My nana knew she was dying but she didn’t let on. Hers was the most stoic of demises. In the end it turned out she was riddled with cancer but not once did she visit a doctor. The day I called one out to her was the only time she had ever got angry at me. Fate was kind to me there. Circumstances unrelated to her hidden illness meant  I moved in with her for her last year of her life. We had many long conversations into the night over bottles of Scotch. She took pleasure in  annoying me by talking when she knew I was engrossed in a TV programme. Her decline was quick. On reflection she had taught me a lot about dying, her mother, who she nursed and her husband, a concentration camp survivor both died from cancers a few years earlier using whisky as their only medication. There wasn’t much fanfare, no hysterics. I don’t really think about any of them now, only if in rare dreams while I sleep. I was with her in her sickness and then she was gone.

Today was the first time I had consciously pieced those experiences and attitudes together but I had recently been forced to examine my attitude towards death in a different way. As I toyed with joining the fire brigade I thought about the things I might see that I would rather not and wondered if blissful ignorance would be better for my mental health?   An alternate thought forced itself into my consciousness.  It told me, bad things were happening whether I was sitting on my couch avoiding them or actively witnessing them. If I  wasn’t willing to be there in a crisis how could I expect anyone else to be?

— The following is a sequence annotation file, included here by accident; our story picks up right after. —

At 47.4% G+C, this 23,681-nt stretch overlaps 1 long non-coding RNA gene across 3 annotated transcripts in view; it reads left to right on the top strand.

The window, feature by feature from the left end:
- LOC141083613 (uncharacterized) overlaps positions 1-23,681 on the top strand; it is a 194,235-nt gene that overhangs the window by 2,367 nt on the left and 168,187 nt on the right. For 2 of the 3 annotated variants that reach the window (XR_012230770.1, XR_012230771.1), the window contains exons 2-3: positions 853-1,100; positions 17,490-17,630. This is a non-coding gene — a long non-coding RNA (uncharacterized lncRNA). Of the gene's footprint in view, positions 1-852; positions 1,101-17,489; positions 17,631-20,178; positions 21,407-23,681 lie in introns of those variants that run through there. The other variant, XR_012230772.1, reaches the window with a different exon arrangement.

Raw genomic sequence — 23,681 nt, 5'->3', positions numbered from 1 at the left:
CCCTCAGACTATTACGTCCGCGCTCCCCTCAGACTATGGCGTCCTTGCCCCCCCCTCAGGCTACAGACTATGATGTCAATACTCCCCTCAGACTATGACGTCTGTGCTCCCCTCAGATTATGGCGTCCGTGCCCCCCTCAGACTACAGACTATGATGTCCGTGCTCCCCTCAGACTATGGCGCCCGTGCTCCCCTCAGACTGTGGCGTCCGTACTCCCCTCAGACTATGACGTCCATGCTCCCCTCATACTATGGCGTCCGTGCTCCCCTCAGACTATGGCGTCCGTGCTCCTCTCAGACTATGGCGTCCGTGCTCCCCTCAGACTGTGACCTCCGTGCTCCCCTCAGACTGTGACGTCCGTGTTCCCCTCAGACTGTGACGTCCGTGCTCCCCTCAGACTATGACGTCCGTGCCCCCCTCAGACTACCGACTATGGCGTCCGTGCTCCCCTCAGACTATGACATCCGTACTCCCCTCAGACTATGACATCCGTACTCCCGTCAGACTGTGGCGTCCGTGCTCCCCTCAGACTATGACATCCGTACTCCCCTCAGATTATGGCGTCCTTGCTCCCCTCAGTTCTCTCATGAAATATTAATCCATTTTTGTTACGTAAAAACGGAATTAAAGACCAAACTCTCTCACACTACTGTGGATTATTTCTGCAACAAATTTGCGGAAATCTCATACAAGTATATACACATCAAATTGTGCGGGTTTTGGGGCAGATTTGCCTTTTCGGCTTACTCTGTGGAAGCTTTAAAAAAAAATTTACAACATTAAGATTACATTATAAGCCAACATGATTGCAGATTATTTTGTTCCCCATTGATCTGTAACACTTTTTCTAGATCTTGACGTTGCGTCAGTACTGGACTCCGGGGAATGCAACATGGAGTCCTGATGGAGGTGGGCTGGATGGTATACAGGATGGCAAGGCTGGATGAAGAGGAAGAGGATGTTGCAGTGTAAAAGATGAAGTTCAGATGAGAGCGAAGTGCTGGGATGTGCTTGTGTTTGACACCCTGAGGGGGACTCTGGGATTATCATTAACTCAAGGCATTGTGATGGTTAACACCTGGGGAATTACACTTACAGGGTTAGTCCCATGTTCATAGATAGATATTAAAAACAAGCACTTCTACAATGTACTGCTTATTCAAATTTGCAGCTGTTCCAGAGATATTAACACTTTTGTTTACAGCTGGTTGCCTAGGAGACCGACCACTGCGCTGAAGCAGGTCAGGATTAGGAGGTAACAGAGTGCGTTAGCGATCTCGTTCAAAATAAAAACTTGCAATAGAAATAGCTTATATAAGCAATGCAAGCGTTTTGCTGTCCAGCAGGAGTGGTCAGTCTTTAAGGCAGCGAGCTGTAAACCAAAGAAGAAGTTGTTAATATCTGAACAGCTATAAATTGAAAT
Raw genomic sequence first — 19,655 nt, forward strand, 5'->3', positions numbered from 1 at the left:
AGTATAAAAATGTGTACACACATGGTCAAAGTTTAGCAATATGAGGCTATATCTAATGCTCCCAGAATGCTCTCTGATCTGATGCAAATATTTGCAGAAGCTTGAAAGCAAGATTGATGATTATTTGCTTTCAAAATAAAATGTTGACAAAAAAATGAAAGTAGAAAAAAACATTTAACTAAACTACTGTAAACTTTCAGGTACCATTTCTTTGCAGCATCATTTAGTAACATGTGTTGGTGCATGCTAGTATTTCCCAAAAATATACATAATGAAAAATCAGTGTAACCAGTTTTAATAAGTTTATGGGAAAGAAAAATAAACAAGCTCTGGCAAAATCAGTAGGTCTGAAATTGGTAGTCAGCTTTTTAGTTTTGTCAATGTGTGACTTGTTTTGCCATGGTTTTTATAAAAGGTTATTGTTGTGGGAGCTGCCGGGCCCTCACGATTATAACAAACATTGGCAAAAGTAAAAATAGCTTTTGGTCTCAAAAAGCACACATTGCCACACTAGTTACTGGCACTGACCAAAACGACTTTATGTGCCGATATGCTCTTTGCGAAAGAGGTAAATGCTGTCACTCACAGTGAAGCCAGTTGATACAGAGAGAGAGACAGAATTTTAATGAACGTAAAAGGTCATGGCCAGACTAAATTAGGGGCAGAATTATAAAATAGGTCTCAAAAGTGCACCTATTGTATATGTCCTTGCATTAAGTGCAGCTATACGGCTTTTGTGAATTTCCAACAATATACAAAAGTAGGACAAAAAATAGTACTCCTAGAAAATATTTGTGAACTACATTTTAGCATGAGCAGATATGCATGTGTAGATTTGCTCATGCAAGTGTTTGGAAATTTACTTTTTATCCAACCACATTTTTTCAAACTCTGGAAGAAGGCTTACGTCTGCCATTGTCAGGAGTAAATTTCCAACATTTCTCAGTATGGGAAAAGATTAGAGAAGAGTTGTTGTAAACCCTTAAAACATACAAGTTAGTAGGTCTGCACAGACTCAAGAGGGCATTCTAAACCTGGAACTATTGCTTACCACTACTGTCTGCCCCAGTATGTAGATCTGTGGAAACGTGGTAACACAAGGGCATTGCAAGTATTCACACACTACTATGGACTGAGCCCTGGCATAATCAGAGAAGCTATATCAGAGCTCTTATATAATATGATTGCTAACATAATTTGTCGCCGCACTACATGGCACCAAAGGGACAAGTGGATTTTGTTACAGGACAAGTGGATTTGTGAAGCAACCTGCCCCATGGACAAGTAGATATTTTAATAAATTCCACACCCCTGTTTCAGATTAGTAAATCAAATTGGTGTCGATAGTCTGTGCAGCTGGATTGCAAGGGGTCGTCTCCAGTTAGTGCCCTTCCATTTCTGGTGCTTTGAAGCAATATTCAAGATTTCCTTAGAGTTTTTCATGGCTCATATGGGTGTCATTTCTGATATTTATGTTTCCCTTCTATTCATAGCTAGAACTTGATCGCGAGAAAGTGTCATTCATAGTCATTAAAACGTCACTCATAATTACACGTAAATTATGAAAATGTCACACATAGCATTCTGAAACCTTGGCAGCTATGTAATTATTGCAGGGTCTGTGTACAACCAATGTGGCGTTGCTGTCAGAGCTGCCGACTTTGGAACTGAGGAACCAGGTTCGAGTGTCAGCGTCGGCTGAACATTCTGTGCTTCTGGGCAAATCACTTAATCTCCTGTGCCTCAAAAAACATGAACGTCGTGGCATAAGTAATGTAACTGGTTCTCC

Faith in something helps. I have a bit of faith nowadays and it isn’t blind, rather it is built on the logical rationale that fearing an unknown inevitable is futile and will lead me to madness therefore I might as well think of the thing that gives me peace.  As i read in a poem recently, dying has “had a bad press”. It is simply unknown. Unknown is neutral at worst, exciting at best, unless you believe in damnation but I can’t help anyone with that. These are just the words that a grown-up vocabulary can use to explain what I had instinctively thought as a youngster. No-one had taught me how to respond to loss, it’s just how I reacted. Is it the wrong way?

Now we are in a time where a lot of loss seems inevitable and I wonder will I be able to grieve like everyone else? To be honest I don’t think that I will. I am not worried about my parents. Soon it will be my turn, who knows when? People have accused me of being breezy or amoral and maybe I am. Perhaps I am not well in the head at all? I will certainly write with  inappropriate sarcasm, badly timed ironic prose and hold views that may not be palatable in polite society but I am determined to journal how I honestly feel.

Christ was reported to have said, “let the dead bury the dead”. It’s helping the living I am interested in. So I take all my precautions. I cocoon myself out of the public as much as possible and when i am called to an emergency i respond. I pray my efforts are worthy.